Unlike British influence then eh Mike. Look at all those grand old buildings in Dublin. Trinity college,the old barracks, Mountjoy prison etc, even the main post office was built in British times and the locals still keep in pristine condition.

Look at Singapore. They still have a statue and numerous places and buildings named after their British colonial founder. The same in Penang and other places in Malaysia. Many people there use English as a first language.
I agree.

Whisper it softly, but occasionally you will hear the odd Indonesian mutter about how it was that in all that vast swathe of territory from North Africa, all across the plains of Araby, along the subcontinent, down the Malay peninsula, across the sea to Australia and out beyond the great Pacific to New Zealand, the only place the bloody Brits missed out on was Indonesia.

They won't say it loudly and immediately after they will regret saying it, but they do, very occasionally, let it slip.
 
Time flies. I was very surprised there's no real sign the Dutch were ever there. No signs in Dutch, and I would imagine very few Dutch speakers around.

French has a lingering presence in Indo-China, and English is everywhere in Malaysia, but not the Dutch language in Indo.
Plenty of signs of the Dutch in Malacca in Malaysia.
 
I agree.

Whisper it softly, but occasionally you will hear the odd Indonesian mutter about how it was that in all that vast swathe of territory from North Africa, all across the plains of Araby, along the subcontinent, down the Malay peninsula, across the sea to Australia and out beyond the great Pacific to New Zealand, the only place the bloody Brits missed out on was Indonesia.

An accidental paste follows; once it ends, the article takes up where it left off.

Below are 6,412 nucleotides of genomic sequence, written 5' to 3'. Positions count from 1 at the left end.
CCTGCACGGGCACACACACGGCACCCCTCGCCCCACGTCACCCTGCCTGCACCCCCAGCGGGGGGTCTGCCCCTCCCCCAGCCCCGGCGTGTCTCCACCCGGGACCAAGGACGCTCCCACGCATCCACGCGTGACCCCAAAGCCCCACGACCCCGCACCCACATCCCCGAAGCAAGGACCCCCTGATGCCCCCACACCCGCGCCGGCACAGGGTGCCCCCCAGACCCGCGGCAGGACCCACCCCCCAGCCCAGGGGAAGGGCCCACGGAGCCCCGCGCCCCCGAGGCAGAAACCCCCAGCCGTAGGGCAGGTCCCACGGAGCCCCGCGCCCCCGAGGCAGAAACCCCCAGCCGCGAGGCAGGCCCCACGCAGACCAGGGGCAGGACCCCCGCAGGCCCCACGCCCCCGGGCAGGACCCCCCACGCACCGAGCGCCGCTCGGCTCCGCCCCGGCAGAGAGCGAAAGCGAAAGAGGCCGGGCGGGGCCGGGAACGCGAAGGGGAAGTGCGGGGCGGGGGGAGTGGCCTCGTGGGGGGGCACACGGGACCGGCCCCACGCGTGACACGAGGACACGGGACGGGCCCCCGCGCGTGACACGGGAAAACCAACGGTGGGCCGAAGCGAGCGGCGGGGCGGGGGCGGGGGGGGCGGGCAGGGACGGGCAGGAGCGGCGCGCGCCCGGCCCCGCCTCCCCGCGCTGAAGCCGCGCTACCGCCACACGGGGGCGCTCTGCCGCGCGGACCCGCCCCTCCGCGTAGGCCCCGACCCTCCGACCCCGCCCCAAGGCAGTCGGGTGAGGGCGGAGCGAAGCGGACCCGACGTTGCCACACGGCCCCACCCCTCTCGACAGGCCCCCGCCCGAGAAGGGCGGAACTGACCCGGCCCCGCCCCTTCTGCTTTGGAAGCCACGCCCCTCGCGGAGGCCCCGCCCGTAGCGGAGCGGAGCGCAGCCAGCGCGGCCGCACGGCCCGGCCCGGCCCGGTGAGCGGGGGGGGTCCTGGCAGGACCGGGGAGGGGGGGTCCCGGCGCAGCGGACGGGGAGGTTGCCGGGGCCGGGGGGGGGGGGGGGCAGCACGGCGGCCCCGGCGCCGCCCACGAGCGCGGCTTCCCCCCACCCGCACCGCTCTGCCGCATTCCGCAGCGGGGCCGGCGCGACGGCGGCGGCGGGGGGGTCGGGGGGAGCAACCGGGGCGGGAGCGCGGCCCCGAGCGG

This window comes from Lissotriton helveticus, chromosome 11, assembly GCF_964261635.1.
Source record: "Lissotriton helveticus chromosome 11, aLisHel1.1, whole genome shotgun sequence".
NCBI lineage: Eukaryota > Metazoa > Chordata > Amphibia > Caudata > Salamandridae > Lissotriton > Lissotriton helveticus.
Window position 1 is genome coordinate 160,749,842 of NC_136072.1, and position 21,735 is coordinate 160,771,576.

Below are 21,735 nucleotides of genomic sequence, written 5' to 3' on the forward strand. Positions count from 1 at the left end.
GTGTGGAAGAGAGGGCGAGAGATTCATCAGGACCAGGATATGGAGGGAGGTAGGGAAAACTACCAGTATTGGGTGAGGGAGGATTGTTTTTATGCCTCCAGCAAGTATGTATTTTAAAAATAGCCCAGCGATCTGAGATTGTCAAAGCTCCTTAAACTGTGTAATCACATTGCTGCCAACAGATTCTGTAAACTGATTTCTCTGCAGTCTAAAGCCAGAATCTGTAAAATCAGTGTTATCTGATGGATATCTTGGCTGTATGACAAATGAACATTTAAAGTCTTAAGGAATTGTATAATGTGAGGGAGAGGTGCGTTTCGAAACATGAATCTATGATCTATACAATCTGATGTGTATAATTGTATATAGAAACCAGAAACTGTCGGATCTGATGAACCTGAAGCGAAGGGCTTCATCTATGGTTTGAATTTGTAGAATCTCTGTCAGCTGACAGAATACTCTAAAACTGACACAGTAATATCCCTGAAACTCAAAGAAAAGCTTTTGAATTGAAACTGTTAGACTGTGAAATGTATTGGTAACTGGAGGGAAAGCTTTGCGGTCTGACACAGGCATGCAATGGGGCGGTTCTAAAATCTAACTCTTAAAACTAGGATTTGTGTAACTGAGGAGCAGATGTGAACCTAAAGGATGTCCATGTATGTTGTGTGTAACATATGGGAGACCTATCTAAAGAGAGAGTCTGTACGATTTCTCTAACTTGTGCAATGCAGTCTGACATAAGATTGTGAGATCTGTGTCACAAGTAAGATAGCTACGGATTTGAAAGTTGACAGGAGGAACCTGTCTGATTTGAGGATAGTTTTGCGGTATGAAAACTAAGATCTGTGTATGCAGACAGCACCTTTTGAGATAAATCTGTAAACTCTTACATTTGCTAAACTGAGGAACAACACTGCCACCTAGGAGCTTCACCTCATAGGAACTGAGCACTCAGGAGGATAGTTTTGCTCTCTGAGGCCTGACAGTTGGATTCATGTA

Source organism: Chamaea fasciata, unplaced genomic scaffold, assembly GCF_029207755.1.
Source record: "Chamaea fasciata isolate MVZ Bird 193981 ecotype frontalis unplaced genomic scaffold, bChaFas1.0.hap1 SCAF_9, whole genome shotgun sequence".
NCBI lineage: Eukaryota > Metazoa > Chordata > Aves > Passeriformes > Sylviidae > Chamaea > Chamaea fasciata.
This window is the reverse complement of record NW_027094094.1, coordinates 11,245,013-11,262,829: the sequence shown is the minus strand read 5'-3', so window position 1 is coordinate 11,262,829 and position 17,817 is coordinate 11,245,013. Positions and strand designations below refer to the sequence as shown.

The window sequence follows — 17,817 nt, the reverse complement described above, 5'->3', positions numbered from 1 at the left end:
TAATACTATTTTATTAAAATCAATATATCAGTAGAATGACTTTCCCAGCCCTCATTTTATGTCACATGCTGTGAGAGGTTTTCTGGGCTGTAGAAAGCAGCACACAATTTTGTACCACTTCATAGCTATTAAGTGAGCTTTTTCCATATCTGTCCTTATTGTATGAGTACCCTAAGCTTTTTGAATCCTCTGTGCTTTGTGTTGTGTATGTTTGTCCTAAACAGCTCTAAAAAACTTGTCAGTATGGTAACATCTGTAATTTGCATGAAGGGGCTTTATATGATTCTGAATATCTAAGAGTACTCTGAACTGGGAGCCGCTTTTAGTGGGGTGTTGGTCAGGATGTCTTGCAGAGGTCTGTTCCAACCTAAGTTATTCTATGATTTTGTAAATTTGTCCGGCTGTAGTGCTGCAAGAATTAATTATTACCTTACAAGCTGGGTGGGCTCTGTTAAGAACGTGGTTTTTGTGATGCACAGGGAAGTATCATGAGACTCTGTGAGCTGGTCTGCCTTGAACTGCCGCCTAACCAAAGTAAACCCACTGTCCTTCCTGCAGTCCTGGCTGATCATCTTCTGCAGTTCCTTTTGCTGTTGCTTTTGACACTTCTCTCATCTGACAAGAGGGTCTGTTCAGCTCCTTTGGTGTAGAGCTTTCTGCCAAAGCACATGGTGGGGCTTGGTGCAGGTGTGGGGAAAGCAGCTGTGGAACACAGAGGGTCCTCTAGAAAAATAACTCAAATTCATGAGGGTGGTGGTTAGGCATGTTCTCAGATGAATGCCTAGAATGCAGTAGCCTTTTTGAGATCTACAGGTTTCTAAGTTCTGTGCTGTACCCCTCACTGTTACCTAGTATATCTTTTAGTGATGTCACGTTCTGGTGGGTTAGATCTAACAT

They won't say it loudly and immediately after they will regret saying it, but they do, very occasionally, let it slip.
They even changed over to driving on the left after the Dutch left.
 
They even changed over to driving on the left after the Dutch left.
Not sure about that, I think like most of SE Asia, including Thailand they always drove on the left. I have no idea why that should be. Although as anyone who has driven in Jakarta can confirm, now they drive on whatever side of the road or pavement they feel like.

 
Unlike British influence then eh Mike. Look at all those grand old buildings in Dublin. Trinity college,the old barracks, Mountjoy prison etc, even the main post office was built in British times and the locals still keep in pristine condition.

Look at Singapore. They still have a statue and numerous places and buildings named after their British colonial founder. The same in Penang and other places in Malaysia. Many people there use English as a first language.

I think English is the first language in Singapore-albeit modified into Singlish a fair bit these days.
 

Bardeyai

Old-Salt
It certainly was in peninsular Malaysia in the times I've been there from 1990 up to around 2015. It' was easy to pick up the local Bahasa Malaysia/ Indonesian out in those two countries when travelling around. Unlike Thai, at least you can read the local text.

PM (mad) Mahathir has been turning the country away from English. Their loss in later life.
When I first went to KL, in 1995, an old sweat took me to one side and explained to me - over several tigers, naturally- that Dr M’s love hate relationship with the UK went back to a kicking he had received from some squaddies in Singapore whilst a young man. So it’s all the military’s fault.
 

endure

GCM
Marching on Government House just now

Ek2O5rQUUAA18DH.jpg
 

endure

GCM
ks1.JPG
 

endure

GCM
tactic.JPG
 

endure

GCM
tacs2.JPG
 

endure

GCM
tacs3.JPG
 

endure

GCM
trash.JPG
 
Top